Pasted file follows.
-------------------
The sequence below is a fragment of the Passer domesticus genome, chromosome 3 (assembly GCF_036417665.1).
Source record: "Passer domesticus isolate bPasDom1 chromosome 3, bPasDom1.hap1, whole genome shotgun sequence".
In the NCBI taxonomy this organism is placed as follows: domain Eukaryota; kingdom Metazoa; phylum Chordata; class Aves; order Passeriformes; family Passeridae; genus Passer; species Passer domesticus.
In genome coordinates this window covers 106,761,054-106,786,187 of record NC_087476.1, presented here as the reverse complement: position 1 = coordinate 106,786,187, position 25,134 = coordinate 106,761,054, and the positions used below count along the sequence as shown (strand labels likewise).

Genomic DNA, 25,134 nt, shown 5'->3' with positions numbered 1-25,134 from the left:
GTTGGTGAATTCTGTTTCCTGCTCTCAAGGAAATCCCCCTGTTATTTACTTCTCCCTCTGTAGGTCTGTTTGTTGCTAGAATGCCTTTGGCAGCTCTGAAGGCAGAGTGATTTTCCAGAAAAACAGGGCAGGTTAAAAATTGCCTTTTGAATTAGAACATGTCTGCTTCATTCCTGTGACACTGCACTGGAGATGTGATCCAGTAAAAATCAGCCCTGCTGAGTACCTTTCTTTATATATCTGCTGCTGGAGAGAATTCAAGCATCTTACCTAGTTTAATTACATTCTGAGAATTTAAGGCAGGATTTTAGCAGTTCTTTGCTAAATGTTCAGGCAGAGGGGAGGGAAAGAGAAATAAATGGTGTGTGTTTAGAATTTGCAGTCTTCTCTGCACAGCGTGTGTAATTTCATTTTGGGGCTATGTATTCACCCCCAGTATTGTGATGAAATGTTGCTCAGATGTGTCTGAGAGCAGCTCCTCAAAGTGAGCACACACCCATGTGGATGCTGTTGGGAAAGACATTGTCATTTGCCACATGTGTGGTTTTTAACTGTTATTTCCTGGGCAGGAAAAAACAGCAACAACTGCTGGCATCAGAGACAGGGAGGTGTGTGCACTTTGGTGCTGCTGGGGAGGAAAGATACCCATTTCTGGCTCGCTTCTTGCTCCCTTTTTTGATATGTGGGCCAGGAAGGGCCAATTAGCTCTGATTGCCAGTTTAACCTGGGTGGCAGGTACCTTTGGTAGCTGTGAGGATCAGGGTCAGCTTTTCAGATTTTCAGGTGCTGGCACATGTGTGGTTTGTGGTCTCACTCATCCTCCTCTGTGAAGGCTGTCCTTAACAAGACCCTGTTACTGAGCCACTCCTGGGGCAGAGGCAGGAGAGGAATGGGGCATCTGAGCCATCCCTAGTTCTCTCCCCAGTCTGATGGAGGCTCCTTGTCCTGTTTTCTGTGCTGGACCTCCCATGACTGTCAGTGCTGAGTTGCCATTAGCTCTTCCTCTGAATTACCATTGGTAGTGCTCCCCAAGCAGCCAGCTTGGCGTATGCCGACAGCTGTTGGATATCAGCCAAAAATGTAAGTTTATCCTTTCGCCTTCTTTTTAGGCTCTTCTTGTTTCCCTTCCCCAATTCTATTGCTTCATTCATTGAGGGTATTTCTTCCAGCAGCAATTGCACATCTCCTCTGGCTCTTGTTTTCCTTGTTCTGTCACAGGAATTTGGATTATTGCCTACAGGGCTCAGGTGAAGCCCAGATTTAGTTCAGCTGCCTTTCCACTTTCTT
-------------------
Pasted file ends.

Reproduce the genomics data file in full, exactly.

The sequence below is a fragment of the Passer domesticus genome, chromosome 3 (assembly GCF_036417665.1).
Source record: "Passer domesticus isolate bPasDom1 chromosome 3, bPasDom1.hap1, whole genome shotgun sequence".
In the NCBI taxonomy this organism is placed as follows: domain Eukaryota; kingdom Metazoa; phylum Chordata; class Aves; order Passeriformes; family Passeridae; genus Passer; species Passer domesticus.
In genome coordinates this window covers 106,761,054-106,786,187 of record NC_087476.1, presented here as the reverse complement: position 1 = coordinate 106,786,187, position 25,134 = coordinate 106,761,054, and the positions used below count along the sequence as shown (strand labels likewise).

Genomic DNA, 25,134 nt, shown 5'->3' with positions numbered 1-25,134 from the left:
GTTGGTGAATTCTGTTTCCTGCTCTCAAGGAAATCCCCCTGTTATTTACTTCTCCCTCTGTAGGTCTGTTTGTTGCTAGAATGCCTTTGGCAGCTCTGAAGGCAGAGTGATTTTCCAGAAAAACAGGGCAGGTTAAAAATTGCCTTTTGAATTAGAACATGTCTGCTTCATTCCTGTGACACTGCACTGGAGATGTGATCCAGTAAAAATCAGCCCTGCTGAGTACCTTTCTTTATATATCTGCTGCTGGAGAGAATTCAAGCATCTTACCTAGTTTAATTACATTCTGAGAATTTAAGGCAGGATTTTAGCAGTTCTTTGCTAAATGTTCAGGCAGAGGGGAGGGAAAGAGAAATAAATGGTGTGTGTTTAGAATTTGCAGTCTTCTCTGCACAGCGTGTGTAATTTCATTTTGGGGCTATGTATTCACCCCCAGTATTGTGATGAAATGTTGCTCAGATGTGTCTGAGAGCAGCTCCTCAAAGTGAGCACACACCCATGTGGATGCTGTTGGGAAAGACATTGTCATTTGCCACATGTGTGGTTTTTAACTGTTATTTCCTGGGCAGGAAAAAACAGCAACAACTGCTGGCATCAGAGACAGGGAGGTGTGTGCACTTTGGTGCTGCTGGGGAGGAAAGATACCCATTTCTGGCTCGCTTCTTGCTCCCTTTTTTGATATGTGGGCCAGGAAGGGCCAATTAGCTCTGATTGCCAGTTTAACCTGGGTGGCAGGTACCTTTGGTAGCTGTGAGGATCAGGGTCAGCTTTTCAGATTTTCAGGTGCTGGCACATGTGTGGTTTGTGGTCTCACTCATCCTCCTCTGTGAAGGCTGTCCTTAACAAGACCCTGTTACTGAGCCACTCCTGGGGCAGAGGCAGGAGAGGAATGGGGCATCTGAGCCATCCCTAGTTCTCTCCCCAGTCTGATGGAGGCTCCTTGTCCTGTTTTCTGTGCTGGACCTCCCATGACTGTCAGTGCTGAGTTGCCATTAGCTCTTCCTCTGAATTACCATTGGTAGTGCTCCCCAAGCAGCCAGCTTGGCGTATGCCGACAGCTGTTGGATATCAGCCAAAAATGTAAGTTTATCCTTTCGCCTTCTTTTTAGGCTCTTCTTGTTTCCCTTCCCCAATTCTATTGCTTCATTCATTGAGGGTATTTCTTCCAGCAGCAATTGCACATCTCCTCTGGCTCTTGTTTTCCTTGTTCTGTCACAGGAATTTGGATTATTGCCTACAGGGCTCAGGTGAAGCCCAGATTTAGTTCAGCTGCCTTTCCACTTTCTT